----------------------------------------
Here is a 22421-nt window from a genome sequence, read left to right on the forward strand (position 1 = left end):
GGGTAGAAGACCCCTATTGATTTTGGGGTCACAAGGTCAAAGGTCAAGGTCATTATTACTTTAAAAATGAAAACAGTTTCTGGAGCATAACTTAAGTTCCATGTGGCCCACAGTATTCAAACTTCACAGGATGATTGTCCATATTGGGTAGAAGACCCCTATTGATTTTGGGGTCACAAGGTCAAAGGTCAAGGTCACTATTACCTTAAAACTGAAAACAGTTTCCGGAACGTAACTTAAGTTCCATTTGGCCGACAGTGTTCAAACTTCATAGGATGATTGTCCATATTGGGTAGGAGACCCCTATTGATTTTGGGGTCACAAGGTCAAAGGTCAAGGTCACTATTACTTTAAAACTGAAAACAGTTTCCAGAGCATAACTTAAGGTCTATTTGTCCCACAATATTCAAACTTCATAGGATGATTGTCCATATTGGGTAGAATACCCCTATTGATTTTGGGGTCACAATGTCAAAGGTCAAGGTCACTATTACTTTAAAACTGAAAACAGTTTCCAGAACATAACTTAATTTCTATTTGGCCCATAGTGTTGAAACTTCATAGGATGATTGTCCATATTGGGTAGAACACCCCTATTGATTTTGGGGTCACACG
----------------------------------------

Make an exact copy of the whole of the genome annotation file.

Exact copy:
Here is a 22421-nt window from a genome sequence, read left to right on the forward strand (position 1 = left end):
GGGTAGAAGACCCCTATTGATTTTGGGGTCACAAGGTCAAAGGTCAAGGTCATTATTACTTTAAAAATGAAAACAGTTTCTGGAGCATAACTTAAGTTCCATGTGGCCCACAGTATTCAAACTTCACAGGATGATTGTCCATATTGGGTAGAAGACCCCTATTGATTTTGGGGTCACAAGGTCAAAGGTCAAGGTCACTATTACCTTAAAACTGAAAACAGTTTCCGGAACGTAACTTAAGTTCCATTTGGCCGACAGTGTTCAAACTTCATAGGATGATTGTCCATATTGGGTAGGAGACCCCTATTGATTTTGGGGTCACAAGGTCAAAGGTCAAGGTCACTATTACTTTAAAACTGAAAACAGTTTCCAGAGCATAACTTAAGGTCTATTTGTCCCACAATATTCAAACTTCATAGGATGATTGTCCATATTGGGTAGAATACCCCTATTGATTTTGGGGTCACAATGTCAAAGGTCAAGGTCACTATTACTTTAAAACTGAAAACAGTTTCCAGAACATAACTTAATTTCTATTTGGCCCATAGTGTTGAAACTTCATAGGATGATTGTCCATATTGGGTAGAACACCCCTATTGATTTTGGGGTCACACG